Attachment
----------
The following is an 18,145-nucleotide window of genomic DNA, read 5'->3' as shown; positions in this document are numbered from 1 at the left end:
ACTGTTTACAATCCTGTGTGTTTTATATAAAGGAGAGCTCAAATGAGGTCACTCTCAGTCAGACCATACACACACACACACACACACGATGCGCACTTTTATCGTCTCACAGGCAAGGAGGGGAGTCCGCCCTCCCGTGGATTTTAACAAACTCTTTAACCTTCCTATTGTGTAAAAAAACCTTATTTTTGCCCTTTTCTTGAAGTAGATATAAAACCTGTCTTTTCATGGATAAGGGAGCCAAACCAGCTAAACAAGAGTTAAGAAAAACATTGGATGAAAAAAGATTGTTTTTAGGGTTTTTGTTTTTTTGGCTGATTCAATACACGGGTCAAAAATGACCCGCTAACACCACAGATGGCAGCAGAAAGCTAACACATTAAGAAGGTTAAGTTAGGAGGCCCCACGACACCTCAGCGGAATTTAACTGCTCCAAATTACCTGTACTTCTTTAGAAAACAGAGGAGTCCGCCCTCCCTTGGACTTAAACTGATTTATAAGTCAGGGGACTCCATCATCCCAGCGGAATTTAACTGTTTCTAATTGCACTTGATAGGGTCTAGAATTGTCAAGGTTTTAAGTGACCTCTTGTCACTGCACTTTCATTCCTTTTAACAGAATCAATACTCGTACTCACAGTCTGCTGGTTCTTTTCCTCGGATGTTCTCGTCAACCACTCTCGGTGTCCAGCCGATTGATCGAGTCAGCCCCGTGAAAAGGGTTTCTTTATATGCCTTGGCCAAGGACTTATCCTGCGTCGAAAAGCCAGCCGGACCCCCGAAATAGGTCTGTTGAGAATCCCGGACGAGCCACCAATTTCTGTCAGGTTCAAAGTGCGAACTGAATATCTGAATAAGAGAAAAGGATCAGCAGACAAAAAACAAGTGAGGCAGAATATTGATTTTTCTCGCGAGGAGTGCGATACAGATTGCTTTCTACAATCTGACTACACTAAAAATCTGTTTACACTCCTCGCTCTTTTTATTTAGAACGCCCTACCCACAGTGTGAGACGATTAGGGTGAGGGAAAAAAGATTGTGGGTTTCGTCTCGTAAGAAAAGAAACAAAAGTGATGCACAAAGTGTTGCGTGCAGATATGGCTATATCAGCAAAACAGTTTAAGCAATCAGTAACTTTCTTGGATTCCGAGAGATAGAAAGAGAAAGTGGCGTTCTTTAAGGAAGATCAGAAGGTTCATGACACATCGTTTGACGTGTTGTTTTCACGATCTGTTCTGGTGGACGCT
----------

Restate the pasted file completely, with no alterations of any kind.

The following is an 18,145-nucleotide window of genomic DNA, read 5'->3' as shown; positions in this document are numbered from 1 at the left end:
ACTGTTTACAATCCTGTGTGTTTTATATAAAGGAGAGCTCAAATGAGGTCACTCTCAGTCAGACCATACACACACACACACACACACGATGCGCACTTTTATCGTCTCACAGGCAAGGAGGGGAGTCCGCCCTCCCGTGGATTTTAACAAACTCTTTAACCTTCCTATTGTGTAAAAAAACCTTATTTTTGCCCTTTTCTTGAAGTAGATATAAAACCTGTCTTTTCATGGATAAGGGAGCCAAACCAGCTAAACAAGAGTTAAGAAAAACATTGGATGAAAAAAGATTGTTTTTAGGGTTTTTGTTTTTTTGGCTGATTCAATACACGGGTCAAAAATGACCCGCTAACACCACAGATGGCAGCAGAAAGCTAACACATTAAGAAGGTTAAGTTAGGAGGCCCCACGACACCTCAGCGGAATTTAACTGCTCCAAATTACCTGTACTTCTTTAGAAAACAGAGGAGTCCGCCCTCCCTTGGACTTAAACTGATTTATAAGTCAGGGGACTCCATCATCCCAGCGGAATTTAACTGTTTCTAATTGCACTTGATAGGGTCTAGAATTGTCAAGGTTTTAAGTGACCTCTTGTCACTGCACTTTCATTCCTTTTAACAGAATCAATACTCGTACTCACAGTCTGCTGGTTCTTTTCCTCGGATGTTCTCGTCAACCACTCTCGGTGTCCAGCCGATTGATCGAGTCAGCCCCGTGAAAAGGGTTTCTTTATATGCCTTGGCCAAGGACTTATCCTGCGTCGAAAAGCCAGCCGGACCCCCGAAATAGGTCTGTTGAGAATCCCGGACGAGCCACCAATTTCTGTCAGGTTCAAAGTGCGAACTGAATATCTGAATAAGAGAAAAGGATCAGCAGACAAAAAACAAGTGAGGCAGAATATTGATTTTTCTCGCGAGGAGTGCGATACAGATTGCTTTCTACAATCTGACTACACTAAAAATCTGTTTACACTCCTCGCTCTTTTTATTTAGAACGCCCTACCCACAGTGTGAGACGATTAGGGTGAGGGAAAAAAGATTGTGGGTTTCGTCTCGTAAGAAAAGAAACAAAAGTGATGCACAAAGTGTTGCGTGCAGATATGGCTATATCAGCAAAACAGTTTAAGCAATCAGTAACTTTCTTGGATTCCGAGAGATAGAAAGAGAAAGTGGCGTTCTTTAAGGAAGATCAGAAGGTTCATGACACATCGTTTGACGTGTTGTTTTCACGATCTGTTCTGGTGGACGCT